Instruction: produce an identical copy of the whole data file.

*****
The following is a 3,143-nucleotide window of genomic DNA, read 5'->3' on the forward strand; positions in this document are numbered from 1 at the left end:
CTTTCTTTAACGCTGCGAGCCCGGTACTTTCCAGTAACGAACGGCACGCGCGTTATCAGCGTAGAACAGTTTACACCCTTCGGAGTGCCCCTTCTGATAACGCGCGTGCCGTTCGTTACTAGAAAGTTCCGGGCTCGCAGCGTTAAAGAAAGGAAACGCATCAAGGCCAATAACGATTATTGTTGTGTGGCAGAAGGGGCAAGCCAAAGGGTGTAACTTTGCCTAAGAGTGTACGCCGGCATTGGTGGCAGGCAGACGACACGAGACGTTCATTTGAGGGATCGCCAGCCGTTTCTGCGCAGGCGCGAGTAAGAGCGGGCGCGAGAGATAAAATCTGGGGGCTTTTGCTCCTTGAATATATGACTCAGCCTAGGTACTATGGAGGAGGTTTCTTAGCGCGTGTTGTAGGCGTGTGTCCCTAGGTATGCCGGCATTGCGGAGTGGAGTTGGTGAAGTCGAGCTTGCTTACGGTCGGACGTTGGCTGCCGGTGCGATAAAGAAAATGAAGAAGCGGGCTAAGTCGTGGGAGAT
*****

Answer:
The following is a 3,143-nucleotide window of genomic DNA, read 5'->3' on the forward strand; positions in this document are numbered from 1 at the left end:
CTTTCTTTAACGCTGCGAGCCCGGTACTTTCCAGTAACGAACGGCACGCGCGTTATCAGCGTAGAACAGTTTACACCCTTCGGAGTGCCCCTTCTGATAACGCGCGTGCCGTTCGTTACTAGAAAGTTCCGGGCTCGCAGCGTTAAAGAAAGGAAACGCATCAAGGCCAATAACGATTATTGTTGTGTGGCAGAAGGGGCAAGCCAAAGGGTGTAACTTTGCCTAAGAGTGTACGCCGGCATTGGTGGCAGGCAGACGACACGAGACGTTCATTTGAGGGATCGCCAGCCGTTTCTGCGCAGGCGCGAGTAAGAGCGGGCGCGAGAGATAAAATCTGGGGGCTTTTGCTCCTTGAATATATGACTCAGCCTAGGTACTATGGAGGAGGTTTCTTAGCGCGTGTTGTAGGCGTGTGTCCCTAGGTATGCCGGCATTGCGGAGTGGAGTTGGTGAAGTCGAGCTTGCTTACGGTCGGACGTTGGCTGCCGGTGCGATAAAGAAAATGAAGAAGCGGGCTAAGTCGTGGGAGAT